Tag Archives: symbol

“It is a beauteous evening, calm and free” by William Wordsworth: Worshipping the Divine in Nature

Caspar David Friedrich

It is a beauteous evening, calm and free,
The holy time is quiet as a Nun
Breathless with adoration; the broad sun
Is sinking down in its tranquility;
The gentleness of heaven broods o’er the Sea;
Listen! the mighty Being is awake,
And doth with his eternal motion make
A sound like thunder—everlastingly.
Dear child! dear Girl! that walkest with me here,
If thou appear untouched by solemn thought,
Thy nature is not therefore less divine:
Thou liest in Abraham’s bosom all the year;
And worshipp’st at the Temple’s inner shrine,
God being with thee when we know it not.

In this sonnet, Wordsworth expresses what amounts to a religious adoration of nature. He is on the beach at sunset, observing the sun as it sets into the sea. And while Wordsworth’s spiritual connection with nature is obvious by the words of worship that appear throughout the poem, there two lines which really emphasize how much he views nature as a manifestation of the divine.

In line 5 he writes: “The gentleness of heaven broods o’er the Sea.” What is telling about this line is that the word “heaven” is not capitalized, therefore asserting that heaven is not the abode of the divine. But “Sea” is capitalized. This emphasis on the earthly contrasted with the de-emphasis on heaven suggests that Wordsworth believes God resides within nature, and not in some unreachable heavenly abode. And in the next line, he takes the metaphor even further, referring to the Sea as “the mighty Being,” implying not only that nature is the residence of God, but that nature is, in fact, God incarnate.

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Thoughts on “The Sandman, Volume 9: The Kindly Ones” by Neil Gaiman

So I finished this book a couple days ago, and have been digesting it and trying to decide how I will approach writing about it without spoiling the ending (Note – do NOT read the introduction to this book unless you want to know how it ends). And also, how do I write about something that contains so many layers of complexity? After stepping away, then going back and reviewing my notes, I decided I will focus on the theme of responsibility, and how that is tied to an individual’s nature.

The first scene I want to examine is when Delirium visits Dream and tries to convince him to join her on a search for her lost dog. The Dream Lord tries to explain to her why he cannot leave the dream realm at the present time.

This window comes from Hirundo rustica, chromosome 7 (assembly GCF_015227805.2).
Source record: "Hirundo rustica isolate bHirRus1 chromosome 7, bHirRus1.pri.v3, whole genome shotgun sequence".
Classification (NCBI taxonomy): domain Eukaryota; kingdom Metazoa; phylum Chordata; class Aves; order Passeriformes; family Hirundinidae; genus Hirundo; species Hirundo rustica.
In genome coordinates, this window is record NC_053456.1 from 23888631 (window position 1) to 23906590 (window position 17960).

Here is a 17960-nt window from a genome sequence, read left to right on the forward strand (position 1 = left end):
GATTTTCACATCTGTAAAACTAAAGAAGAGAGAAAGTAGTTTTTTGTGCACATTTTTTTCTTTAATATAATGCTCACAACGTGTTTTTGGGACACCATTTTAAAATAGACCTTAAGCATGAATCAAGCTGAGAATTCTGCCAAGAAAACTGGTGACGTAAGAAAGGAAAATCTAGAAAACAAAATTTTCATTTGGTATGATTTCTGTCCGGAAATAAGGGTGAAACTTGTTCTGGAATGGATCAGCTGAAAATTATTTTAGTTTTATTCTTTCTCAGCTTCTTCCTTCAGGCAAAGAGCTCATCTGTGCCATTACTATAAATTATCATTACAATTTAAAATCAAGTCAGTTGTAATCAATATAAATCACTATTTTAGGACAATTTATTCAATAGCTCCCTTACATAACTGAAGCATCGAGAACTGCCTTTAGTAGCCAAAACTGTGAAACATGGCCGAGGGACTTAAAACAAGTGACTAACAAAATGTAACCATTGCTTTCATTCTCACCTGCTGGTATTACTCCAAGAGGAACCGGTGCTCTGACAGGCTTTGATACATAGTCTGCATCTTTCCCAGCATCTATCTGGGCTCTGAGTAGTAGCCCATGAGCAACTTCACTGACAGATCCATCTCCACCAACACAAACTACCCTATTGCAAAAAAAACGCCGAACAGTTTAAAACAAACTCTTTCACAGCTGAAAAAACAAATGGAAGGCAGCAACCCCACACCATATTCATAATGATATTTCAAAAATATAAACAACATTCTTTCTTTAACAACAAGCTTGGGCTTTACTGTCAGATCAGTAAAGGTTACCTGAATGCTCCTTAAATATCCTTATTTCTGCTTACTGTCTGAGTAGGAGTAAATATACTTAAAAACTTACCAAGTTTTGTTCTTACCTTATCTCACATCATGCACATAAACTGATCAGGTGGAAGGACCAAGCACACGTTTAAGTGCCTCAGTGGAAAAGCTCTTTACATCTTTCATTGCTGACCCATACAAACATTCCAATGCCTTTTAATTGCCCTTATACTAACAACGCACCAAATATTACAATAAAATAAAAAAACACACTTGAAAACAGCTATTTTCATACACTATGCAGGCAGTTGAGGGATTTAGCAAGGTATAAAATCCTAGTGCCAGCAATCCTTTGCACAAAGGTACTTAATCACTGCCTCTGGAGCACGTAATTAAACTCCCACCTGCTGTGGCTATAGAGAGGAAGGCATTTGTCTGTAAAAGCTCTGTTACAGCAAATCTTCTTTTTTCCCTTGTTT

Delirium: So can you come with me? And look?

Dream: Sister, I have responsibilities. I cannot leave the Dreaming at this time.

Delirium: You use that word so much. Responsibilities. Don’t you ever think about what it means? I mean, what does it mean to you? In your head?

Dream: Well, I use it to refer to that area of existence over which I exert a certain amount of control and influence. In my case, the realm and action of dreaming.

Delirium: Hump. It’s more than that. The things we do make echoes. S’pose, f’rinstance, you stop on a street corner and admire a brilliant fork of lightning — ZAP! Well for ages after people and things will stop on that very same corner, and stare up at the sky. They wouldn’t even know what they were looking for. Some of them might see a ghost bolt of lightning in the street. Some of them might even be killed by it. Our existence deforms the universe. THAT’S responsibility.

This is profound. Not only do our individual actions affect the universe, no matter how small (think the butterfly effect), but our consciousness molds reality and existence on a cosmic level. Nothing we do, nothing we say, and nothing we think is trivial. Everything we do has consequence. Every individual is responsible for the direction that reality takes. Our thoughts and actions ripple across the universe, forming and “deforming” the very fabric of being. The fact that I am writing this, and the fact that you are reading these words, will have an impact on the unfolding of future events. We must, as sentient beings, never take anything for granted.

In the realm of Faerie, the Lady Nuala asks the trickster Puck why he is the way he is.

Nuala: Why do you take such joy in confusion, Robin Goodfellow?

Puck: Because I am true to my nature, Lady Nuala.

This echoes the words of Shakespeare: “To thine own self be true.” Puck knows he is an incarnation of the trickster archetype, and it is his responsibility to accept his true nature. We are all responsible for acknowledging our nature and adhering to it. It is when we deviate from who we are, when we pretend to be something we are not, that we create disharmony in the universe. Honest self-evaluation is requisite for living a genuine life. Do not deny your essence—embrace it, as Puck does.

And this leads us to the final passage I want to share, in which Dream accepts his true responsibilities, understanding that he must make sacrifices in order to fulfill his responsibilities and embody his true nature.

Dream: Rules and responsibilities: these are the ties that bind us. We do what we do, because of who we are. If we did otherwise, we would not be ourselves. I will do what I have to do. And I will do what I must.

We are bound by our natures, by our responsibilities, and by our thoughts and actions. We are intrinsically tied to existence, and all we can do is do what we have to do. So once again, I will repeat the words of Shakespeare:

To thine own self be true.

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“Sonnet 34: Why didst thou promise such a beauteous day” by William Shakespeare

Why didst thou promise such a beauteous day,
And make me travel forth without my cloak,
To let base clouds o’ertake me in my way,
Hiding thy bravery in their rotten smoke?
’Tis not enough that through the cloud thou break,
To dry the rain on my storm-beaten face,
For no man well of such a salve can speak
That heals the wound and cures not the disgrace:
Nor can thy shame give physic to my grief;
Though thou repent, yet I have still the loss:
The offender’s sorrow lends but weak relief
To him that bears the strong offence’s cross.
Ah, but those tears are pearl which thy love sheds,
And they are rich and ransom all ill deeds.

While this poem is one of the “fair youth” sonnets, and is about some sin committed against the speaker by a person that he loves, for me, it has a more universal meaning.